Stock Liquidity and the Earnings-Return Asymmetry for Negative versus Positive Returns

53 Pages Posted: 2 Dec 2018

See all articles by June Cheng

June Cheng

Hong Kong Polytechnic University - Faculty of Business

Jing Fang

Hong Kong Polytechnic University

Linda A. Myers

University of Tennessee, Haslam College of Business, Accounting and Information Management

Date Written: October 1, 2018

Abstract

Prior research finds that the association between earnings and contemporaneous returns is larger for negative returns than for positive returns. This earnings-return asymmetry is often attributed to conditional conservatism (i.e., accounting rules adopt a higher accounting verification threshold for recognizing good news as gains than for recognizing bad news as losses). We argue that this asymmetry may also be driven by the lack of timeliness with which stock prices incorporate bad news. If this is the case, the earnings-return asymmetry will be weaker for firms with more liquid stocks because their stock prices reflect bad news more timely. In support of our argument, we find that the asymmetry becomes weaker (and even disappears) as stock liquidity increases. This suggests that for firms with illiquid stocks, the earnings-return asymmetry can exist without conditional conservatism. Using reductions in the minimum tick size as plausibly exogenous shocks to stock liquidity, we show that the effect of stock liquidity on the asymmetry is likely causal. Our findings support the conjecture in Dechow, Ge, and Schrand (2010) that variation in the earnings-return asymmetry may also reflect variation in the quality of the return generation process rather than conditional conservatism.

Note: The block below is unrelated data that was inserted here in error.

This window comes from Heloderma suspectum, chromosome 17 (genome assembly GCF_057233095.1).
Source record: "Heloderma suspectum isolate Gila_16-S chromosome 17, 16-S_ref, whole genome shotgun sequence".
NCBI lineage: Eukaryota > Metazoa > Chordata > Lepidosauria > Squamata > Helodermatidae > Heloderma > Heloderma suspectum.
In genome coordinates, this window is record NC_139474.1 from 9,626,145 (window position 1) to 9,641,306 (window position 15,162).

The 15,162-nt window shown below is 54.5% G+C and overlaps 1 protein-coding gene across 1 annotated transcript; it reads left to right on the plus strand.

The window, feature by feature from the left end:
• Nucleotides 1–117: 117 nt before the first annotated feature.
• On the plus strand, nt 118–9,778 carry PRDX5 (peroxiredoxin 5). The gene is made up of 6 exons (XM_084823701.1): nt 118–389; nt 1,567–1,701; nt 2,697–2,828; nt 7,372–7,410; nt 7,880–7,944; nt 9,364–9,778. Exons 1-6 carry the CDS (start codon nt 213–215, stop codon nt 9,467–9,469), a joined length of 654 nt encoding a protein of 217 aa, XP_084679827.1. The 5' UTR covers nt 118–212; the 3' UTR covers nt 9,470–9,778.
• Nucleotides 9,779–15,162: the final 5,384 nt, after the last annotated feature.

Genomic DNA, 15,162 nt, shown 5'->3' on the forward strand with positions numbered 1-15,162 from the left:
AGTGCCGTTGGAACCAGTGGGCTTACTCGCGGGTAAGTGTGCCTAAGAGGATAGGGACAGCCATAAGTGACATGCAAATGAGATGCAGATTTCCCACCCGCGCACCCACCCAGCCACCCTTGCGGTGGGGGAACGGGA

Keywords: Conditional conservatism, Stock liquidity, Earnings-return asymmetry, Asymmetric timeliness

JEL Classification: G14, G40, M40, M41

Suggested Citation

Cheng, June and Fang, Jing and Myers, Linda A., Stock Liquidity and the Earnings-Return Asymmetry for Negative versus Positive Returns (October 1, 2018). Available at SSRN: https://ssrn.com/abstract=3275226 or http://dx.doi.org/10.2139/ssrn.3275226

June Cheng

Hong Kong Polytechnic University - Faculty of Business ( email )

Hung Hom, Kowloon
Hong Kong

Jing Fang

Hong Kong Polytechnic University ( email )

11 Yuk Choi Rd
Hung Hom
Hong Kong

Linda A. Myers (Contact Author)

University of Tennessee, Haslam College of Business, Accounting and Information Management ( email )

Knoxville, TN
United States

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